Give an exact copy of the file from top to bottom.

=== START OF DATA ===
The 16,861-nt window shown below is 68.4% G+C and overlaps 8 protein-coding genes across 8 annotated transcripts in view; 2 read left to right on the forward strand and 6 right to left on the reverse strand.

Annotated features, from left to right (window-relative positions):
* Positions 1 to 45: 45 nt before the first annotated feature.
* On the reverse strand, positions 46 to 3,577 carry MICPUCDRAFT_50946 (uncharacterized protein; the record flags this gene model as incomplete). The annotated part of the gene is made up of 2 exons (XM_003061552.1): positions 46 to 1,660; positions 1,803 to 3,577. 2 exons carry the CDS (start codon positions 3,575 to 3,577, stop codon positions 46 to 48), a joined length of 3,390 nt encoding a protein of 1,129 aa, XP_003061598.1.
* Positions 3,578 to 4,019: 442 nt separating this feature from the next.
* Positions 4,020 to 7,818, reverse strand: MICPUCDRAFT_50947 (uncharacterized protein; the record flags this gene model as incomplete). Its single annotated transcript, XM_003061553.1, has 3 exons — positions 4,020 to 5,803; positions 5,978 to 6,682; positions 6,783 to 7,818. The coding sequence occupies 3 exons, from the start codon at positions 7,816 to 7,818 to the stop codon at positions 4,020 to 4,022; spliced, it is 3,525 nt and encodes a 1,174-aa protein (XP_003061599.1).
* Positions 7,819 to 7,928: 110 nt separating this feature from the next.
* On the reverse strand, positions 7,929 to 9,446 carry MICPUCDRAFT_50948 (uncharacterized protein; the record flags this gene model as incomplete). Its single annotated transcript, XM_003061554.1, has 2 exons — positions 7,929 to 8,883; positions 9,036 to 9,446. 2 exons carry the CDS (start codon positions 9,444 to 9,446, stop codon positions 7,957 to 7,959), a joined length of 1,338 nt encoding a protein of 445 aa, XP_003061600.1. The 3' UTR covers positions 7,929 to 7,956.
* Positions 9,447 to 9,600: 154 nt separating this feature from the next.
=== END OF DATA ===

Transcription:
The 16,861-nt window shown below is 68.4% G+C and overlaps 8 protein-coding genes across 8 annotated transcripts in view; 2 read left to right on the forward strand and 6 right to left on the reverse strand.

Annotated features, from left to right (window-relative positions):
* Positions 1 to 45: 45 nt before the first annotated feature.
* On the reverse strand, positions 46 to 3,577 carry MICPUCDRAFT_50946 (uncharacterized protein; the record flags this gene model as incomplete). The annotated part of the gene is made up of 2 exons (XM_003061552.1): positions 46 to 1,660; positions 1,803 to 3,577. 2 exons carry the CDS (start codon positions 3,575 to 3,577, stop codon positions 46 to 48), a joined length of 3,390 nt encoding a protein of 1,129 aa, XP_003061598.1.
* Positions 3,578 to 4,019: 442 nt separating this feature from the next.
* Positions 4,020 to 7,818, reverse strand: MICPUCDRAFT_50947 (uncharacterized protein; the record flags this gene model as incomplete). Its single annotated transcript, XM_003061553.1, has 3 exons — positions 4,020 to 5,803; positions 5,978 to 6,682; positions 6,783 to 7,818. The coding sequence occupies 3 exons, from the start codon at positions 7,816 to 7,818 to the stop codon at positions 4,020 to 4,022; spliced, it is 3,525 nt and encodes a 1,174-aa protein (XP_003061599.1).
* Positions 7,819 to 7,928: 110 nt separating this feature from the next.
* On the reverse strand, positions 7,929 to 9,446 carry MICPUCDRAFT_50948 (uncharacterized protein; the record flags this gene model as incomplete). Its single annotated transcript, XM_003061554.1, has 2 exons — positions 7,929 to 8,883; positions 9,036 to 9,446. 2 exons carry the CDS (start codon positions 9,444 to 9,446, stop codon positions 7,957 to 7,959), a joined length of 1,338 nt encoding a protein of 445 aa, XP_003061600.1. The 3' UTR covers positions 7,929 to 7,956.
* Positions 9,447 to 9,600: 154 nt separating this feature from the next.